"I talk a new language. You will understand," Brion Gysin said in a 1960 poem, originally spoken into a tape recorder and then replayed for a London audience at the Institute for Contemporary Arts. Meanwhile onstage, the Canadian multimedia poet silently plied a large canvas with paint. "I will make a bow to the picture between your ears," he continued in the poem, composed from a collage of texts. Credited with pioneering the "cut-up" technique, Gysin proposed to liberate words. Among those who accepted his challenge: William S. Burroughs and Laurie Anderson.
Yet after existing on the bleeding edge of innovation for 50 years—prodigiously producing visual, written, and spoken poetry alongside the best in the surrealist, bohemian, and Beat movements—Gysin's written lingo faced extinction. Now, 15 years after his death, the publication of an unprecedented anthology, Back in No Time: The Brion Gysin Reader (Wesleyan University Press, $24.95, paper), revives his known body of literary work and showcases rare finds, like 1972's unproduced screenplay of Naked Lunch.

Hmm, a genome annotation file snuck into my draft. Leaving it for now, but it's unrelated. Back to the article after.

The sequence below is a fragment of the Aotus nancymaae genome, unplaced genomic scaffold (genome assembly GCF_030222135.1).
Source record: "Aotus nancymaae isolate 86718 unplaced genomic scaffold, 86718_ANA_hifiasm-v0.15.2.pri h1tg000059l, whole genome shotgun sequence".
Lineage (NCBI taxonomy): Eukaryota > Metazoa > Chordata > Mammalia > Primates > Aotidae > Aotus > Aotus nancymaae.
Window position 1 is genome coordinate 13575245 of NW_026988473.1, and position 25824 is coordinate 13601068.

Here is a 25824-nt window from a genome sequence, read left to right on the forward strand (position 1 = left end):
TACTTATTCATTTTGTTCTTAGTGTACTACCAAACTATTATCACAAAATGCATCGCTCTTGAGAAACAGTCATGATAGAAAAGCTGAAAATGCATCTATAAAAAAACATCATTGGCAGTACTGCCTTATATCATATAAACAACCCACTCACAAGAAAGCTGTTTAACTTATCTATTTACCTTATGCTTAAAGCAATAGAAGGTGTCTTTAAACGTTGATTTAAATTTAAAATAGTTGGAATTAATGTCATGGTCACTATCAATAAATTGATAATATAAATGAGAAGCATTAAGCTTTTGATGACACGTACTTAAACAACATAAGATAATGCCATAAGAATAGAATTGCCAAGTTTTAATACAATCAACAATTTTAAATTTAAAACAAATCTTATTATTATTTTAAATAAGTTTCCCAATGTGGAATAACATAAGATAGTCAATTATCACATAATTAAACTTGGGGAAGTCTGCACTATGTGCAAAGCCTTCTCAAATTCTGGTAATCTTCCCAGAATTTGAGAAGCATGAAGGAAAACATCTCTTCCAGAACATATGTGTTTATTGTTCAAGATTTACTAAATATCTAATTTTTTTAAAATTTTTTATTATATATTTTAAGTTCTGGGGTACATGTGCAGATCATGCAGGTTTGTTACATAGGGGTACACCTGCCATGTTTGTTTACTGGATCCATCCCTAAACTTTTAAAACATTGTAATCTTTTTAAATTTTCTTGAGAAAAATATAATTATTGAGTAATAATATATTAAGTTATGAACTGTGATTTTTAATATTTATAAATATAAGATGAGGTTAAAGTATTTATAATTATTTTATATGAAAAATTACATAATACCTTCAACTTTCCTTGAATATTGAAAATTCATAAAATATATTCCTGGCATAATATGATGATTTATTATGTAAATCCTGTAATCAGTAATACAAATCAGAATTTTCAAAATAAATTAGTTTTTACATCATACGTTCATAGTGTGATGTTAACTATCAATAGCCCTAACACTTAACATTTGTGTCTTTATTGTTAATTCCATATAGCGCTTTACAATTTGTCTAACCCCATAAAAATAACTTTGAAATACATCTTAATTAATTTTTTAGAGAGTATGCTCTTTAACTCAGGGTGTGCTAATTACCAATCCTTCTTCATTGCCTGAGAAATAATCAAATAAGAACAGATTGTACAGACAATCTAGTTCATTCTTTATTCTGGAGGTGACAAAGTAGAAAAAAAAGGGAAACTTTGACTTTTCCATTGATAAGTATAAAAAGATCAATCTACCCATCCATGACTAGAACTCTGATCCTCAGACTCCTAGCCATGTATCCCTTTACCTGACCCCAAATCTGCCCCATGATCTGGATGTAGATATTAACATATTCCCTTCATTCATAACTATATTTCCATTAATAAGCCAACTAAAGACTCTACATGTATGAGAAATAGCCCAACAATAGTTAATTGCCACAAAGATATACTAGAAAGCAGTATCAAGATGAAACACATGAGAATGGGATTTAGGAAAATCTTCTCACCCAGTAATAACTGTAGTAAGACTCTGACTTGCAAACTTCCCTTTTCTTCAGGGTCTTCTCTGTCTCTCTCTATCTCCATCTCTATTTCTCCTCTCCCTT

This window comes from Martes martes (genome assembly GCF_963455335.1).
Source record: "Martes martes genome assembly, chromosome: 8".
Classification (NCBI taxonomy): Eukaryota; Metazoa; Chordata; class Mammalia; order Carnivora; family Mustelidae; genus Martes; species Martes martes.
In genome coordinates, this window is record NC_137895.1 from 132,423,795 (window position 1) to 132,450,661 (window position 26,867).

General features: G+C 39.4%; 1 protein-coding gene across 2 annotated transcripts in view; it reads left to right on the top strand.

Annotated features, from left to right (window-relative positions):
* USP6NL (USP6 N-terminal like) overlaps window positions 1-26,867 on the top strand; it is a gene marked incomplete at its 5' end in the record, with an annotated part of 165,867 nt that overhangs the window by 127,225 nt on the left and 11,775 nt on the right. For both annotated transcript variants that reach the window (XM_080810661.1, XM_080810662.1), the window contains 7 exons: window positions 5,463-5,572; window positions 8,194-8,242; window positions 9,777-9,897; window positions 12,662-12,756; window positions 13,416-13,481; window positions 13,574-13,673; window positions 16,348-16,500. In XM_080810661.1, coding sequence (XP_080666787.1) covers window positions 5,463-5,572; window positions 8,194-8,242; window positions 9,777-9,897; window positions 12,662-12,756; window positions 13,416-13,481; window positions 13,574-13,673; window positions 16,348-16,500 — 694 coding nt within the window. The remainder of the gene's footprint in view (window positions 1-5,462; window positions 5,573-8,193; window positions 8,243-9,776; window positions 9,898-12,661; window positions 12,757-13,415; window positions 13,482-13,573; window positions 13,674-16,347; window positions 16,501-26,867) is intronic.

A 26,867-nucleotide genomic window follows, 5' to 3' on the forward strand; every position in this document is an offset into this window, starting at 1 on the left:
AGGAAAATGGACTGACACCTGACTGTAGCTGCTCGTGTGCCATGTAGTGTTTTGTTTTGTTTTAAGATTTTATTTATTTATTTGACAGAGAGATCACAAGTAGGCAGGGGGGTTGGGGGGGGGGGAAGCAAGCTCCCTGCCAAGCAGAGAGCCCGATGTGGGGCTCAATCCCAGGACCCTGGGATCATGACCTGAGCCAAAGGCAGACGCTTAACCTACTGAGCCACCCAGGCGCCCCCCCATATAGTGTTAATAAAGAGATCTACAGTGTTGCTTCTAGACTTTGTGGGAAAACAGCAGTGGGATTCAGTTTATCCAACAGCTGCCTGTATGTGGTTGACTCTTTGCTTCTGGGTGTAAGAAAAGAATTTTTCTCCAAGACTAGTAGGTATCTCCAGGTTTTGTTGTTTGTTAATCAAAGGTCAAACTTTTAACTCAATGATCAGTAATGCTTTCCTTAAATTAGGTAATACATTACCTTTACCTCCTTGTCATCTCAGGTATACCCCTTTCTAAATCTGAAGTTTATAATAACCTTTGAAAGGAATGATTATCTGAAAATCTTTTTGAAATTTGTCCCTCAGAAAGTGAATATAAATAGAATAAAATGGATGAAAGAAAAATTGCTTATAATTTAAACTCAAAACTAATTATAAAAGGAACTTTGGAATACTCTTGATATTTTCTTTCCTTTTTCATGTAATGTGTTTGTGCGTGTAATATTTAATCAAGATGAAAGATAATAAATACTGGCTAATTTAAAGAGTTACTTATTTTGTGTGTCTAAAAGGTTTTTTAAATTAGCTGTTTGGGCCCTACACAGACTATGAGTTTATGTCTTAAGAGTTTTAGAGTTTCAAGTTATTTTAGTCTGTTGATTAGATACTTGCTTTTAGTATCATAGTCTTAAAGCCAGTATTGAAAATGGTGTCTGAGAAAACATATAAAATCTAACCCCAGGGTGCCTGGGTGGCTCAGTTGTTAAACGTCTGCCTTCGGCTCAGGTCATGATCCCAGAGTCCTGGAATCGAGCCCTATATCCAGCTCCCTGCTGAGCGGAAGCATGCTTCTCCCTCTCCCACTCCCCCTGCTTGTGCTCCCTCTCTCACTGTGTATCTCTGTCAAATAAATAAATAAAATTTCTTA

Arranged chronologically and annotated with a light scholarly touch by Brooklyn-based editorJason Weiss, the anthology amasses obscure pieces, historical scholarship, memoirs, songs set to music, and permutation poems, the widespread spoken recordings of which afforded Gysin a founder's rep in sound poetry. Precise mathematical rearrangement of text rather than haphazard collage, permutation poems were patterns of words liberated from their meaning, creating new meanings. Musical and relentless, the poems' influence can be heard in the repetitive compositions of Philip Glass.
To get Gysin's newly collected writing off the page and back into ebullient performance, the Poetry Project will present a late-night reading curated by 31-year-old multimedia poet Christopher Stackhouse. Artists lined up to spout Gysin's psychic adventures and aesthetic provocations include video maker Marshall Reese, printmaker Terry Winters, and poet Pierre Joris. Stackhouse's own foundation in spoken-word poetry has spurred visual work paralleling Gysin's later forays into "Calligraffiti" (language transformed into pure image, brush strokes approximating Arabic and Japanese calligraphy). If the mere look of Stackhouse's poetry introduces a new vocabulary, Gysin, wherever he is, surely would savor his sound.
This appeared in The Village Voice, December 4, 2001